***1/2 (out of four)
The first-time-ever nature of the musical adaptation—Victor Hugo’s classic 19th century novel has been adapted as a movie and TV show about 500 times, most recently in the average 1998 edition—more than justifies its existence. Director Tom Hooper’s decision to film the performers singing live, as opposed to the ultra-artificial, over-produced “Glee” style, works wonders for intimacy. As the characters sing nearly all the verbal communication, the performances in “Les Miserables” explode with feeling.
Well, not quite all of them. Russell Crowe makes a mild Inspector Javert, largely because the warmth of his singing voice dilutes the character’s rigidity into compassion. He’s a less-than-firm foil for Jean Valjean (Hugh Jackman), the legendary, long-incarcerated hero who spends his life working to redeem incidents of theft after a priest refuses to turn him in. Going from gaunt and bearded to his usual dignified self, Jackman’s an excellent navigator of Valjean’s journey, and the marvels don’t stop there. Anne Hathaway, very good though occasionally a little too actress-y as single-mother-turned-prostitute Fantine, delivers a show-stopping “I Dreamed a Dream.” And you can actually hear hearts shatter in the theater during Samantha Barks’ rendition of “On My Own,” chronicling Eponine's unrequited love for Marius (Eddie Redmayne, bringing strength to a role that needs it as he leads protests and falls for Fantine’s daughter, Cosette [Amanda Seyfried].)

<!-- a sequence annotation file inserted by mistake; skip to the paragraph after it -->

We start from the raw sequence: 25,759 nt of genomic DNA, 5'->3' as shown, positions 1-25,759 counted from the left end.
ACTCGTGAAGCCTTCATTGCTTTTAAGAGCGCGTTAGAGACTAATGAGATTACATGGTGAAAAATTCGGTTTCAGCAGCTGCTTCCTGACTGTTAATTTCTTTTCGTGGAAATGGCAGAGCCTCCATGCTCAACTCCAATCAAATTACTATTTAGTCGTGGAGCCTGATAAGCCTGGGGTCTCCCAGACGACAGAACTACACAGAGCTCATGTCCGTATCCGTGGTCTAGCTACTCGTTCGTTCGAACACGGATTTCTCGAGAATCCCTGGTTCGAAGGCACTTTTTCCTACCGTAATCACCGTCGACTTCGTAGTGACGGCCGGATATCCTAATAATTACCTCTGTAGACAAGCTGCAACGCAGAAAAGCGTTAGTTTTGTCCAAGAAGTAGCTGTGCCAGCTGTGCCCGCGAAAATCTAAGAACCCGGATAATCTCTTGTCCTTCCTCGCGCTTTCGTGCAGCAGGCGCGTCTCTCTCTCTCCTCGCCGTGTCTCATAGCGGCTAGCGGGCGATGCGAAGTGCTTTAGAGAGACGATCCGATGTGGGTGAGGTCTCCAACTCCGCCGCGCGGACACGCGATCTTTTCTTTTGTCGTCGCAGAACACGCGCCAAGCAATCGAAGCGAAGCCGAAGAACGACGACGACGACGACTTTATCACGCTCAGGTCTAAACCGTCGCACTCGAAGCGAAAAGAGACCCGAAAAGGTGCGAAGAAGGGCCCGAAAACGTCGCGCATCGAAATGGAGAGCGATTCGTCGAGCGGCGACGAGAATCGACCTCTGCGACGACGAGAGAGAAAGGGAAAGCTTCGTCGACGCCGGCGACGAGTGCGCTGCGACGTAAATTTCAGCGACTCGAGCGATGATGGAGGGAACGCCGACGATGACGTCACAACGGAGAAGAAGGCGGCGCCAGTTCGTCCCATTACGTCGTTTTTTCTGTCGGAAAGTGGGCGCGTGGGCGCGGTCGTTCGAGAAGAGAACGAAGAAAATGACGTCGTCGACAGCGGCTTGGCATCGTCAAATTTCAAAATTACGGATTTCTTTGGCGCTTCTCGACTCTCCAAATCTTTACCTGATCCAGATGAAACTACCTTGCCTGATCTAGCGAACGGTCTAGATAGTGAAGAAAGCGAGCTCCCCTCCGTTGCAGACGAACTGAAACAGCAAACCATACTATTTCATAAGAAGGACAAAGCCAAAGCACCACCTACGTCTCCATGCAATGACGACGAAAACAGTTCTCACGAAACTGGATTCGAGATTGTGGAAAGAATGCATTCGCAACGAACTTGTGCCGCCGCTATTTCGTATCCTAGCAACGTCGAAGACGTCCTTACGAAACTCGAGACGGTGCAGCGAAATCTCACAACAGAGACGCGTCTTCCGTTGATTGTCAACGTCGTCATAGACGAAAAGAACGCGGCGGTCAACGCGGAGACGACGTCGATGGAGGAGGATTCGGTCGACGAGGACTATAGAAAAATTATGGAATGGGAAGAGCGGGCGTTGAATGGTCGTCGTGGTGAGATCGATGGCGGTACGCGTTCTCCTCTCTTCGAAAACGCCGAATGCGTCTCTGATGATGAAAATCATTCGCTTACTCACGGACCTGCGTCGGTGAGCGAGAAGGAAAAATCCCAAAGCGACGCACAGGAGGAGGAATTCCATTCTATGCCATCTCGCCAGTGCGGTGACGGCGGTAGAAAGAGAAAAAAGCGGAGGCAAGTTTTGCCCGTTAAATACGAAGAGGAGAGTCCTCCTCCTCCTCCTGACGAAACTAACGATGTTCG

The first third of this two-and-a-half-hour film moves swiftly, muting emotions amid a pace that flows from one song to the next to the next. Yet if you think a musical can’t make you feel something, or if on-the-nose lyrics can never resonate, “Les Miserables” is the movie to change your mind. Whether it’s Hathaway registering Fantine’s anger as hope tears into nothingness or Redmayne and Barks collaborating on the gorgeous “A Little Fall of Rain,” it’s hard to deny several moments that showcase the musical form in top condition.
After all these years, “Les Miserables” resounds as people are challenged to move within different eras of their lives, through rights and wrongs, lessons and atonement. That many will die for a cause is 100 percent clear. What I have still wonder, though: Why doesn’t Jean Valjean ever find a significant other? You’d think the mayor would have plenty of pull in town.
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